I’m a CFD hobbyist, Computation Fluid Dynamics or “Colors For Directors” can be used on propellers to analyze the flow around them, so one can get an idea about drag, lift and noise. I will be talking in this post about one of the many different method to do these kind of simulations. This method is called MFR (Multiple Frame Refernce) and can be described as such :
- The computational domain is divided into a rotary domain and a fix domain
- interfaces had to be created between these two domains
- In CFX, this method is often referred to as “frozen rotor”
The MFR is an approximation of the instantaneous (unsteady) flow solution when the rotor is in the position defined by the (fixed) mesh.
As you can see in the picture, the domain where Navier-stocks equations are solved is divided into a rotaty domain, the one that looks like a hockey puck, and fix fluid domain (the bigger one).
The two domain are linked to each other via interfaces.
The propeller’s mesh (sorry about the dark background) is made from tetra elements. There is an inflation layer of about 5, with a growth ratio of 1.5.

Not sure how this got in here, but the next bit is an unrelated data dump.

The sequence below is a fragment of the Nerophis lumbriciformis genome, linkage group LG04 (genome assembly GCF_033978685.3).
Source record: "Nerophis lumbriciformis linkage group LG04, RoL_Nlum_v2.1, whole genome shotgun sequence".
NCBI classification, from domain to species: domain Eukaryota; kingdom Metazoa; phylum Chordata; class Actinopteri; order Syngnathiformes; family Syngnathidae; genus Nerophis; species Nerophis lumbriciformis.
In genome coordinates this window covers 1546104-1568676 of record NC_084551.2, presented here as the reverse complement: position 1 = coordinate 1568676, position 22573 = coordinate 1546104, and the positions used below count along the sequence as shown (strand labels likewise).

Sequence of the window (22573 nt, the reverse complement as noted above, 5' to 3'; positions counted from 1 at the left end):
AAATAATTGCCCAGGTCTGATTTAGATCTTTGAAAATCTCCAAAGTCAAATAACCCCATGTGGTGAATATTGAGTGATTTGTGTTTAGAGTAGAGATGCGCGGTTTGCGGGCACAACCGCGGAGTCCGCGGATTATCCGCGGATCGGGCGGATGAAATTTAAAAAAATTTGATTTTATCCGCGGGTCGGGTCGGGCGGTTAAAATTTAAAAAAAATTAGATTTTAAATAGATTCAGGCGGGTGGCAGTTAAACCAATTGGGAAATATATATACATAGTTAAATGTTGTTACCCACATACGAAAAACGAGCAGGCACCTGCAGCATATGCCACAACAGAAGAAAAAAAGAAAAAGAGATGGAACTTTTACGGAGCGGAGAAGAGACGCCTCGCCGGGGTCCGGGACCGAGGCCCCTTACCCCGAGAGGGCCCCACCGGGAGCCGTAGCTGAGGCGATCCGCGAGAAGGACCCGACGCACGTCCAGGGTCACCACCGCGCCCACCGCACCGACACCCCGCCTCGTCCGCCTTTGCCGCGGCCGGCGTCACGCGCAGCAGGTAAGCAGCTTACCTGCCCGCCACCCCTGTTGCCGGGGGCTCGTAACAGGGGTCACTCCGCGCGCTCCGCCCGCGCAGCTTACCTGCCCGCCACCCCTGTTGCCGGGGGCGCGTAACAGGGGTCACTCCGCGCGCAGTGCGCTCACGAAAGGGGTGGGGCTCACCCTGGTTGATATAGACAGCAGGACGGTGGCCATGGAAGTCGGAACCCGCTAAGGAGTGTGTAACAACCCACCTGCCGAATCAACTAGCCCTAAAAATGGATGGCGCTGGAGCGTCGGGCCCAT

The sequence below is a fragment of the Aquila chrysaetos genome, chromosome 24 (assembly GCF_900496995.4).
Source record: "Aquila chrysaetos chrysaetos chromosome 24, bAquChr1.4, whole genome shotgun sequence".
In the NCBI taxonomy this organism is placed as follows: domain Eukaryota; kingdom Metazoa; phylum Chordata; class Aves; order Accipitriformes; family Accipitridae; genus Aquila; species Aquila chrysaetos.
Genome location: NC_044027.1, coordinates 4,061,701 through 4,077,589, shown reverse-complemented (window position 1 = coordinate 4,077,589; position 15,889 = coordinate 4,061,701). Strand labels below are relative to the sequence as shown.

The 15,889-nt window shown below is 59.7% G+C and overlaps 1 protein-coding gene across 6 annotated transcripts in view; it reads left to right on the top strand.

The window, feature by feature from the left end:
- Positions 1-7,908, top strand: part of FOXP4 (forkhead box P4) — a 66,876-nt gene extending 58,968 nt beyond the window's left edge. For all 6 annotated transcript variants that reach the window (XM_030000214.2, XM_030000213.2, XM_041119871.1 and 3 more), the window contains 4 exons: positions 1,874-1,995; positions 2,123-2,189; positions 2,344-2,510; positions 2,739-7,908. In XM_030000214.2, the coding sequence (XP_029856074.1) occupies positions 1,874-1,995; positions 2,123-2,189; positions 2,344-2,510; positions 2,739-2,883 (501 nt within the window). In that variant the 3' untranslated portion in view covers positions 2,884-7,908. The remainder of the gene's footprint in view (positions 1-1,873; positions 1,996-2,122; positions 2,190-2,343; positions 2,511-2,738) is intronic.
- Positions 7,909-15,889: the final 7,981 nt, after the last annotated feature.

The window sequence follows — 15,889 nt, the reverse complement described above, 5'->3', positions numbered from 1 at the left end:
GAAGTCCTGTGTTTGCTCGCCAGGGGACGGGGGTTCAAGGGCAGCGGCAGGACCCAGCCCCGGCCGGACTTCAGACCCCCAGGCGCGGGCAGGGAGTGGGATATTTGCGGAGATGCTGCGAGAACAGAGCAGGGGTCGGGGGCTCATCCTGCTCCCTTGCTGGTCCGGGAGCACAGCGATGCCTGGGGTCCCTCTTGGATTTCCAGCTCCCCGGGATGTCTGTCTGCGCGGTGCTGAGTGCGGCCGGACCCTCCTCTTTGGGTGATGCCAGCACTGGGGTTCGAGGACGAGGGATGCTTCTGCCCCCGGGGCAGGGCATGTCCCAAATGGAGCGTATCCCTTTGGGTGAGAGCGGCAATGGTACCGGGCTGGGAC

Folks into CFD, DO THE DAMN MESH DEPENDENCY TEST !!!
Make sure your analysis does not depends on the mesh.
This mesh was done using ICEM CFD. With a total number of nodes of around 4 millions
So, when you get your two separate domain, you need to setup some properties.
For the fix fluid domain:
– inlet can be set as “entrainment” in CFX, “pressure-outlet” can maybe do the job in Fluent, but you will have some negative flow value…
– the rotating flow has a velocity of 4100 RPM, this is actually the velocity of the rotating propeller.
– the rest is basic fluid setup like turbulence model and air properties.
When you decide whether the lift and drag is correct you can impress your boss with some useless colors like this one. I have plotted here the turbulence intensity around the propeller with the velocity gradient as color (click on the picture for bigger version)